By Rob Garretson
Apple is quietly acquiring San Jose-based start-up Siri, a developer of voice recognition and search technology for smartphones, in an apparent bid to compete with Google and the voice-activated Web search features of the Android platform.
Siri, a spin-off of high-tech incubator SRI Institute, began offering its iPhone voice recognition and search application, which it calls a “virtual personal assistant,” earlier this year. The application lets users speak or type commands in plain English -- for example, “Siri, where’s the nearest Starbucks?” -- and the application uses voice recognition and search algorithms to find results. Through partnerships with Web services such as taxi dispatcher Taxi Magic and restaurant reservation service OpenTable, the Siri application can fulfill voice commands such as “call me a cab” and “book me at table” at a specific restaurant.
The acquisition was first reported yesterday by technology blogger Robert Scoble, who found it listed on a Federal Trade Commission listing of acquisitions that received early termination of the waiting period under the Hart-Scott-Rodino Act, meaning the FTC and Department of Justice have completed their antitrust review and won’t block the deal.
Prior to its acquisition by Apple, Siri had reportedly raised a total of $24 million from investors, including Menlo Ventures, Morgenthaler Ventures and the foundation run by Chinese billionaire Li Ka-Shing -- who has also invested in Facebook -- as well as SRI International.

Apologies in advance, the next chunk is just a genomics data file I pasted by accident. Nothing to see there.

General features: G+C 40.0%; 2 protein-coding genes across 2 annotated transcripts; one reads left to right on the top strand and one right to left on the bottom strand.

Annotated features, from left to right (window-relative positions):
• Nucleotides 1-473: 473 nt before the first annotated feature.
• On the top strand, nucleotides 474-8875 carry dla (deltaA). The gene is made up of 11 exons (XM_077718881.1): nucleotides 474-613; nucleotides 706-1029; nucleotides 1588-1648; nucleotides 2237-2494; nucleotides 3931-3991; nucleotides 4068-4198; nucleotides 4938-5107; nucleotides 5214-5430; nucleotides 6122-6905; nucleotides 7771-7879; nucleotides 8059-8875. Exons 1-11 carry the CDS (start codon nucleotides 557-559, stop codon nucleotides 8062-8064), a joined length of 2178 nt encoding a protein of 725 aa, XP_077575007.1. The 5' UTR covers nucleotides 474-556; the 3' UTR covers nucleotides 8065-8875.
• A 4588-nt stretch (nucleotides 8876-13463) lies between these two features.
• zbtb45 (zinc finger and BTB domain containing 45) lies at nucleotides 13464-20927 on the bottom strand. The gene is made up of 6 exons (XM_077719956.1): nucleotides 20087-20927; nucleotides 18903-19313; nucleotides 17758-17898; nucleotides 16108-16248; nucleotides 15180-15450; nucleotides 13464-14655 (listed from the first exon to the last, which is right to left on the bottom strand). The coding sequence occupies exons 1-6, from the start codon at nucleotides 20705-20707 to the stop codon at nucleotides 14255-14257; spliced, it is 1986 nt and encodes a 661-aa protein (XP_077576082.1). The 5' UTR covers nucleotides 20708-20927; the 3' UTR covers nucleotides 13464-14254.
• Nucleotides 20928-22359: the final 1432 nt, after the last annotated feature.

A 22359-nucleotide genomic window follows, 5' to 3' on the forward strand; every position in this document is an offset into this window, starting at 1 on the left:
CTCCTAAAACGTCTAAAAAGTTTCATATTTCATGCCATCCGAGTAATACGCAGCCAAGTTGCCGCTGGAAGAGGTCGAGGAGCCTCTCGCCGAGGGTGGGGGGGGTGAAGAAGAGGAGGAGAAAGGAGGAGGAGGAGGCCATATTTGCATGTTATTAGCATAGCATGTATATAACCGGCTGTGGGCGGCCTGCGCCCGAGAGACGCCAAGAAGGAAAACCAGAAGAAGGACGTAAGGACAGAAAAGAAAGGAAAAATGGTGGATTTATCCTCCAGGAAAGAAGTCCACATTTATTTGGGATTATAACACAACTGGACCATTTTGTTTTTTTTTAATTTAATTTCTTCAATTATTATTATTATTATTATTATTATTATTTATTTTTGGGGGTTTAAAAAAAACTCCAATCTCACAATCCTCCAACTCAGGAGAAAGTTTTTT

Siri grew out of an SRI project called Cognitive Assistant that Learns and Organizes (CALO), which was funded by a $150 million Defense Advanced Research Projects Agency investment. The five-year CALO Project included 25 research organizations and institutions, and Siri was spun off to create a consumer application for the technology.
Industry observers see Apple’s acquisition of Siri as a counter to Google’s heavy investment in voice-command search and location-based services, not only built into its Android mobile operating system but also available and under development for Apple’s iPhone, iPod Touch and iPad.
Apple, which faces increasing competition from smartphone leader Research in Motion and Palm, once its acquisition by HP is complete, has stepped up its purchasing activity recently to keep pace. An Apple spokesman noted that the company buys smaller firms from time to time and declined to comment on plans for Siri, but on Tuesday Apple announced the acquisition of chip designer Intrinsity and in January acquired mobile-ad network Quattro Wireless for $275 million, prior to its introduction earlier this month of its iAd advertising platform that will run ads directly within applications for iPod, iPhone and iPad.
Yesterday, ad industry executives made headlines by predicting in the Wall Street Journal that Apple could charge advertisers five to ten times the going rate for ad campaigns created for iPhone and iPad apps. The price could reach as high as $1 million for iPhone and iPad ads, based on the growing user base for the devices, compared with $100,000 to $200,000 for comparable mobile ad deals, they suggested.
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